Braided Fishing Line Comes With Many Benefits As Well As Its Share Of Problems

Braided Fishing Line, What Is It Really?

This category of bass fishing line is surrounded by confusion. "Braids" or "superlines", which is which? Can they break your rods and damage your reels? Will knots from superlines hold? Are they worth the high price? Trying to sort it out can make your head explode!

Today's braid fishing line is far removed from its early ancestors. Early on it were made from braided Dacron which was devoid of stretch, had poor knot strength, strongly inclined towards backlashes and were not the least bit abrasion resistant.



Construction of Braided Lines

In 2009 braideded lines were greatly improved, made not from Dacron, but from high performance "gel-spun" micro-fibers of modern day, high tech materials like Dyneema (Spiderwire, Fireline, Stren Sonic Braid) and Spectra (P-Line, PowerPro). These materials are forms of "polyethylene", which is plastic, and carry the description GSP (gel-spun polyethylene).


Braided lines used for bass fishing are constructed by braiding together three or four individual strands (carriers) that are themselves composed of 4-5 dozen micro fibers each. This means that a normal four strand line will have 200-240 individual strands. The greater the number of strands the greater the strength of the line. Each manufacturer will braid the carrier lines according to its own formula and achieve different degrees of tightness of the strands.

In order to increase the performance and abrasion resistance of braided lines some are coated with a tough polymer, like Teflon in the case of Spiderwire Stealth. These coatings are applied to some after the micro-fiber lines are braided together while others are braided after each individual mico-fiber is pre-coated.


Fused lines are also coated, multi-strand braided lines. But they are taken a step further and fused by being subjected to a heating process. This creates a smoother surface that allegedly makes the line more durable.

So, there is a distinction between "braided" and "fused" superlines though the terms are used interchangeably. As I understand it, "braided lines" are made from the weaving of micro fibers (man made) into a single strand and then weaving 3-4 of these (carriers) into a single line. "Fused lines" also consist of multifilaments, but they are ultimately converted to fishing line by twisting then "fusing, not braiding, multiple strands of micro-filaments together.

Braided lines float because their weight ratio is less than that of water and their braided construction gives more bulk to the line than a single fiber will have. The final shape of such lines, at least those with four or more carriers (strands) is somewhat "square" despite appearing round.


Present day braided fishing lines offer the bass fisherman many benefits over monofilament and fluorocarbon lines but also present a number of problems as well.


Praise For Braids - Justified?

There is much to praise about braided lines, at least according to the manufacturers. Some of the positive features they shout from the rooftops are:

  • small diameter
  • very low stretch
  • very high strength
  • high abrasion resistance
  • virtually no memory
  • long life, economical

Let's take a closer look at each of these and see what is good or maybe not so good about these traits.



Clarifying Braided Fishing Line


What's Line Diameter Have To Do With Anything?

First, the smaller diameters of braided fishing lines enable you to spool a greater amount of line on your reels and you can do so with a stronger test line. For example, with 20lb test Fireline Braid you have line that has the same diameter as 6lb mono. This also means you will be able to cast further. Additionally, there will be less water displacement with smaller diameter line so not only will the bass be less able to see the line with its eyes but with its lateral line as well.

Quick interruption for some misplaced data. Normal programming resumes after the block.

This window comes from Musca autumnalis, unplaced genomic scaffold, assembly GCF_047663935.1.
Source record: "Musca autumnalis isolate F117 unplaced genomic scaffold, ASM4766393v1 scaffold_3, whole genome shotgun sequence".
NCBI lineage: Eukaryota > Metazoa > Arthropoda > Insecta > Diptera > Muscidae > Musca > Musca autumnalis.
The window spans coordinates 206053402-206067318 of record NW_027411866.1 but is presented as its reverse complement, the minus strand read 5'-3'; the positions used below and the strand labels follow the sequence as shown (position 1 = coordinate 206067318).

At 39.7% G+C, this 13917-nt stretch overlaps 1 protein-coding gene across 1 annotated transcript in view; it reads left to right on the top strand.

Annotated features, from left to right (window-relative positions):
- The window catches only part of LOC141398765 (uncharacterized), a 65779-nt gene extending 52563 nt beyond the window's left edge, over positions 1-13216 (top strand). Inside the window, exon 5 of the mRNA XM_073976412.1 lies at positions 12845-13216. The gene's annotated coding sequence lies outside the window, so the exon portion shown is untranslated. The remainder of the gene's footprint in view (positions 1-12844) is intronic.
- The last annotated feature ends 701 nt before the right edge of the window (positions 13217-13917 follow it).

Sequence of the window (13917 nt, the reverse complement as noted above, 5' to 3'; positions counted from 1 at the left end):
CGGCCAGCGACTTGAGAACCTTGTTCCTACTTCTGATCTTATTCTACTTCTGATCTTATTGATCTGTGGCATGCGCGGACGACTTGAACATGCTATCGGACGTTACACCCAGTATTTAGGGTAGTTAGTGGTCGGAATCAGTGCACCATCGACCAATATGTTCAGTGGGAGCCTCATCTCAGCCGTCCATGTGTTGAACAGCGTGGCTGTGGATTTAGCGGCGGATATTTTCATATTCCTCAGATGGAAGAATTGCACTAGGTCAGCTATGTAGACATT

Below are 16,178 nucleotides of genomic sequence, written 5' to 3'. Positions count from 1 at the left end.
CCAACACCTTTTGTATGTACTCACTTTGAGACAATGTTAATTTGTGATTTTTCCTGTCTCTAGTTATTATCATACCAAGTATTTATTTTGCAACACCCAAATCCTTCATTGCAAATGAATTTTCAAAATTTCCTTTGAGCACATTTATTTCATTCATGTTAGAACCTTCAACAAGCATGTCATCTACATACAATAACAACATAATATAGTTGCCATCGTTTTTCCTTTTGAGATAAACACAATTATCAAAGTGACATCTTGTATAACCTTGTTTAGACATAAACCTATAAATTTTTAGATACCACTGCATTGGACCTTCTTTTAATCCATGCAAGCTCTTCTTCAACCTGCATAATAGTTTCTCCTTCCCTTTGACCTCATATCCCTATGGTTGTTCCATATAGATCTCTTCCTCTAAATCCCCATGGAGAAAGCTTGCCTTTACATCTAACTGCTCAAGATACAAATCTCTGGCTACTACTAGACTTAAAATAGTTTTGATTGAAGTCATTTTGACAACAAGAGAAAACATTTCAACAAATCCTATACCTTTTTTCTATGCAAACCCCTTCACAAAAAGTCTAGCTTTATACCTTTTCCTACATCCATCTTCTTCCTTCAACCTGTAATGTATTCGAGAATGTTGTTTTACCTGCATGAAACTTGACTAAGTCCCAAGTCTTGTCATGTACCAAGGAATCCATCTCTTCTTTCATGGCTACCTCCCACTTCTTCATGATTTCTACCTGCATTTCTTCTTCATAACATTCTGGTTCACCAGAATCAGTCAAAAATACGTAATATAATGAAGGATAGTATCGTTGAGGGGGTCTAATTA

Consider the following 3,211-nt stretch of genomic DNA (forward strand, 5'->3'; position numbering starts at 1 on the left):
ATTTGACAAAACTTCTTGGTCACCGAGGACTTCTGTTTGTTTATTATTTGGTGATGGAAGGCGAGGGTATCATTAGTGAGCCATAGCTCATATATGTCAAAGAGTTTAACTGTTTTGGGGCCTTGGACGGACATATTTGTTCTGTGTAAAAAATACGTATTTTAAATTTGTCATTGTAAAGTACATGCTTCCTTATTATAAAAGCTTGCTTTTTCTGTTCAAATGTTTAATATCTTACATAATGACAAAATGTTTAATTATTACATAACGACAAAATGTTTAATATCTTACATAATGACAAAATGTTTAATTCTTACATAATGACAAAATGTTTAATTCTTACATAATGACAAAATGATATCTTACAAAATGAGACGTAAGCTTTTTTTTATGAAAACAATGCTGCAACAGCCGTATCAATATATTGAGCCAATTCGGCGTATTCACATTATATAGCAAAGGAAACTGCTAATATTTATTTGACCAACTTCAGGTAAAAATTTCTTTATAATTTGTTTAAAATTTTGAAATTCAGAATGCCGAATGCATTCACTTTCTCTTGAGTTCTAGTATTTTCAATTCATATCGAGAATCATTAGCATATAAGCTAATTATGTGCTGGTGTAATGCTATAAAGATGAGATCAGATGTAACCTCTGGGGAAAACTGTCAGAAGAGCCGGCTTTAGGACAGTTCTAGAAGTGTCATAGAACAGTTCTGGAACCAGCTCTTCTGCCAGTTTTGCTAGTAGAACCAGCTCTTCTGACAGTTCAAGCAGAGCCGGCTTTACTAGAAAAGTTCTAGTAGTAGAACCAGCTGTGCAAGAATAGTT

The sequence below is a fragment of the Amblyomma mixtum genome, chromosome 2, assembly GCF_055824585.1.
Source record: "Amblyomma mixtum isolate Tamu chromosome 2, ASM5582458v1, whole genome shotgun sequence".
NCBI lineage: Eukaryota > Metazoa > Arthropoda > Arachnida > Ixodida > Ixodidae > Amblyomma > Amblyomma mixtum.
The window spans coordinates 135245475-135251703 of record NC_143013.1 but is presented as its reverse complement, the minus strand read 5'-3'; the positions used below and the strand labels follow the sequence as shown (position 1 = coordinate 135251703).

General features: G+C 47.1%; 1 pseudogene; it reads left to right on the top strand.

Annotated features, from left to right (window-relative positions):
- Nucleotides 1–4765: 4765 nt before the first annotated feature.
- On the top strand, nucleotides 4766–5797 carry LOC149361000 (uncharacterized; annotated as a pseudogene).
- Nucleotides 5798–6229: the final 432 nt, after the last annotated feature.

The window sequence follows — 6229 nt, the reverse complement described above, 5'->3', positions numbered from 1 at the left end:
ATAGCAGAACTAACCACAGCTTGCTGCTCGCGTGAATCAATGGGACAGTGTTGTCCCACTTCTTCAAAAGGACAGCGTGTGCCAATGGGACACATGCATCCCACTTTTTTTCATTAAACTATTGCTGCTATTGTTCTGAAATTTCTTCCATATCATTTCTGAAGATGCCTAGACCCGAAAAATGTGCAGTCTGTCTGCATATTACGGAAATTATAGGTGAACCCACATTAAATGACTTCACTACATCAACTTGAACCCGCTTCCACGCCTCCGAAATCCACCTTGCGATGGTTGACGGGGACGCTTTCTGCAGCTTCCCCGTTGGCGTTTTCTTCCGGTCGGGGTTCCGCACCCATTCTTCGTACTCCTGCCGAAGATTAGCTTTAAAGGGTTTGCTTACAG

Important Caveats

Superlines are very strong, very small diameter lines which stretch very little. This creates a situation where you can easily slice your fingers if you become snagged and attempt to pull the line with your hand. Never wrap it around your fingers or hand and pull. The better method is to wrap the line around something like a branch or paddle handle, then pull. I keep a short wooden dowel in the boat for just this purpose.

If you do become snagged do not pull back with your rod and reel. Besides causing the line to "dig into" itself on the reel, you stand the chance of breaking your rod. Use the following techniques and you will either get your lure back, straighten the hook or its eye or the line will break at the knot. With both instances get as close to the snag as possible before pulling.

  • With spinning reels do this. Grab your reel so you can prevent the spool from slipping, point the rod at the snag and pull "straight" back.
  • As for baitcasting reels, wrap something in the line just forward of the reel, point the rod at the snag and pull "straight" back using the inserted object only. I use the dowel I referred to above for this.


Very High Strength

Braided fishing line is stronger than steel (because of the materials from which it is made) by a factor of ten. That's an impressive statement but at diameters as small as .10mm it's really mostly hype. Braid lines can and do break though at far less frequency than monofilament or fluorocarbon lines. Nevertheless, this type line is the strongest line there is for bass fishing in relation to its diameters.

By the way, don't try to bite through braid. You're teeth will ultimately lose the battle. A good pair of scissors, preferably serrated, will work well. Swiss Army Knife (everyone should carry one) scissors will not wear well against braid either so if you carry one spare it the punishment. Keep a dedicated pair of scissors in the boat for braid line. Berkley has a new device out that burns through braid and has cutting capability as well. I've not tried it but it looks like a good idea.